In survey questionnaires returned before the elections, 40 percent of respondents remained optimistic that the election results would not affect future cross-Taiwan Strait trade relations. But among those returning their questionnaires after the election, 26 percent were optimistic and 63.5 percent expecting progress in cross-Taiwan Strait trade ties to be delayed. (Table 4)

In fact, the executives who participated in the survey had high hopes for the development of closer trade ties with Beijing not only because of the allure of China's market but also because of concern that Taiwan will be excluded from two regional trade blocs – the Trans Pacific Partnership (TPP) and the Regional Comprehensive Economic Partnership (RCEP) – that are gradually taking shape.

Some 56 percent of respondents cited the formation of the TPP and RCEP economic and trade blocs as the trend likely to have the biggest impact over the next five years. (Table 5)

Chang Cheng-tien, chairman of yarn supplier Yi Jinn Industrial who became chairman of the Taiwan Textile Federation in September, says whether or not Taiwan can soon join the two trade blocs is the biggest issue currently affecting the domestic textile industry's development, with the next three years absolutely critical.

Says TEEMA official Luo: "We shouldn't force all vendors into abandoning Taiwan! Not just because of emotional ties and fondness for Taiwan, but also to make Taiwan a place of real value." He explains that China is very influential in Association of Southeast Asian Nations member states, and as long as Beijing does not try to block Taiwan's efforts (to join regional groups), it will have bigger opportunities.

Theme No. 3:

Refocusing Toward SE Asia, Returning to Taiwan

In fact, Taiwanese businesses based across the Taiwan Strait have mixed feelings about China. They are eager to build good relationships with China and expand their presence there, but some are also looking for ways to get out.

Compared with the results of past CommonWealth Magazine CEO surveys, this year was the first time more than 60 percent of survey respondents had an unfavorable view of China's investment environment, the highest degree of negativity since 2010. (Table 6)

Five in eight respondents (62.5 percent) cited the biggest challenge facing Taiwanese businesses in China as soaring labor costs. Both Luo and Tsai say that China's repeated minimum wage hikes and greater focus on environmental protection has dramatically increased manufacturers' costs. Labor costs alone have risen an average of 10 percent each of the past five years, substantially cutting into vendors' potential profitability.

These massive cost pressures are causing budget-conscious vendors to move out, with Southeast Asia their top choice for relocation.

From January to October this year, the number of overseas investment projects (excluding mainland China) registered by Taiwanese businesses rose 29.4 percent from last year, with the number of projects in the Philippines and Vietnam doubling. But the number of registered investment projects in China fell 5.1 percent during the same period from a year earlier.

Standard Chartered Bank senior economist Tony Phoo says he visited four Taiwanese companies with interests in China this year, and two had decided to move all of their manufacturing out of China and into Southeast Asia.

Returning to Taiwan is another option. Though the CEO survey found that 65 percent of company leaders still felt Taiwan's investment environment to be lacking, the number holding that view was down 10 percentage points from last year.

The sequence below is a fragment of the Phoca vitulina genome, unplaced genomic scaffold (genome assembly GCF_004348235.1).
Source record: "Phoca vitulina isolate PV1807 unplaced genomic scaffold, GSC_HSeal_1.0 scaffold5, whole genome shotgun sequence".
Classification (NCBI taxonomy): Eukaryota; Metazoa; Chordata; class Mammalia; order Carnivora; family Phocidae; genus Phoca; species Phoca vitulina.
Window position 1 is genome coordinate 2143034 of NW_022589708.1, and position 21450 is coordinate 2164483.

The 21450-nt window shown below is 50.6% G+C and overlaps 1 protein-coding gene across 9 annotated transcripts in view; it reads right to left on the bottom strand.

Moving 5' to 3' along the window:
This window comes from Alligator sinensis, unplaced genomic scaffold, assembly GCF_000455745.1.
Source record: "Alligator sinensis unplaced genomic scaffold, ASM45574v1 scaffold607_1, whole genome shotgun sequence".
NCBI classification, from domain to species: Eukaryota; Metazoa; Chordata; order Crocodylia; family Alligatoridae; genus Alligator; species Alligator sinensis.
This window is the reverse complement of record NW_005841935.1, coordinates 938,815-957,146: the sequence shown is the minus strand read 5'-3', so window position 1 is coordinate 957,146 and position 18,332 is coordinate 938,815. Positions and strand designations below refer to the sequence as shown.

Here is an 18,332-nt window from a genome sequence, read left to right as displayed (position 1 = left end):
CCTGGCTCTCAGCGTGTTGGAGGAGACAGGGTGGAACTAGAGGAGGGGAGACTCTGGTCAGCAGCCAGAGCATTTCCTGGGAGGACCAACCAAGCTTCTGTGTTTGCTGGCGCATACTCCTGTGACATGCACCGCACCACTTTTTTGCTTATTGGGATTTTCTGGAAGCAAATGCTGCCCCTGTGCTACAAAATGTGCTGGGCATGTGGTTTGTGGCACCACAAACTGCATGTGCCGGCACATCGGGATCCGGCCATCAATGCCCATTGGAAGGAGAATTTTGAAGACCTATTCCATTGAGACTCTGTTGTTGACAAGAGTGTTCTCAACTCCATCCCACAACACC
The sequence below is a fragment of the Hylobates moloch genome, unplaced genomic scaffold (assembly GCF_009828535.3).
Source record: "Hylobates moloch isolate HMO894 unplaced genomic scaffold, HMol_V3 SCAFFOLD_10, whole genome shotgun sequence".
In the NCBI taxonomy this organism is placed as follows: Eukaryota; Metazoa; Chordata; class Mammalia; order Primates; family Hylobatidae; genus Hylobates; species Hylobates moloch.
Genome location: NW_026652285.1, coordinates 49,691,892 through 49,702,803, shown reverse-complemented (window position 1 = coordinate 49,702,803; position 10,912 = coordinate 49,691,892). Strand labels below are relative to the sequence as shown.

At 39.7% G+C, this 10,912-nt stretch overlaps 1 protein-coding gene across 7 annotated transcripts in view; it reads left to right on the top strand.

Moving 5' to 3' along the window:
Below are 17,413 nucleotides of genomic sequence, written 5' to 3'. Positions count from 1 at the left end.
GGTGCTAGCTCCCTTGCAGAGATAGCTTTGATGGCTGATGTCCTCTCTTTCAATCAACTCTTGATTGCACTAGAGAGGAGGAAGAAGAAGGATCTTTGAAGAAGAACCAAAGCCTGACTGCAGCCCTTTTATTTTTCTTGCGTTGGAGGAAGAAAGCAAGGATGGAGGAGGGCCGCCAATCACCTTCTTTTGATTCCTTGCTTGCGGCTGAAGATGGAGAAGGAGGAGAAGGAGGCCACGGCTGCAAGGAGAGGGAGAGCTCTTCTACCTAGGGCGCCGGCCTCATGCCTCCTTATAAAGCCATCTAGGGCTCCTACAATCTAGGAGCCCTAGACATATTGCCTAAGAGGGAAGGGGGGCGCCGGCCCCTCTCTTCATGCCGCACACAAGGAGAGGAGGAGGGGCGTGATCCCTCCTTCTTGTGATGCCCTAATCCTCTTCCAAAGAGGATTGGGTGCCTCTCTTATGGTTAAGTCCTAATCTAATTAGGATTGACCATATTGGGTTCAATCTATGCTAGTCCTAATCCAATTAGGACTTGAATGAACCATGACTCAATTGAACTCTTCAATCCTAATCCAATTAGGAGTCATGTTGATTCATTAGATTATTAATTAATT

Tsai Hung-kun, the director of the Directorate General of Budget, Accounting and Statistics' Statistics Division, said the return home of Taiwanese companies based abroad has been a major contributor to private investment in recent years, citing flat panel maker Innolux Corp., which announced this year it would move some of its production back to Taiwan.

Theme No. 4

Online Innovation Provoking Change

Another trend worth noting is that businesses are highly attuned to two innovation trends: the "Internet of Things" and the supplanting of the real economy by the Internet.

In an interview with CommonWealth Magazine, Citibank Taiwan Ltd. Chairman Victor Kuan foresaw that the financial services sector's operating model would be greatly affected and changed by mobile devices.

"In the past, everybody felt you had to have branches to do business, but now it's not really that necessary," Kuan said with high expectations of the changes that are coming.

But vendors at the traditional Wufenpu wholesale garment market have little to smile about, their businesses suffering major blows at the hands of e-commerce.

"If traditional stores do not have online systems, they will face the pressure of reduced consumer demand," says Luo, who urged business owners to adjust with the times.

Minister without Portfolio Jacyln Tsai, a former IBM executive who is now actively promoting revisions to laws governing the virtual world, reminds businesses that they need to not only sell products online but also should seek out other online opportunities. Even manufacturers involved primarily in B2B commerce can make use of online marketing and accept more customized requests for goods and services, she says.

In 2015, Taiwan will surely be challenged externally by the formation of trade blocs and internally by continuing pressure for industrial transformation and turbulence following the country's local elections. But with the global economy seemingly warming up, local business leaders have finally seen sunshine for the first time in a long while, and they now hope that breakthroughs can be achieved on trade issues to keep the new spring around for an extended period of time. 

Translated from the Chinese by Luke Sabatier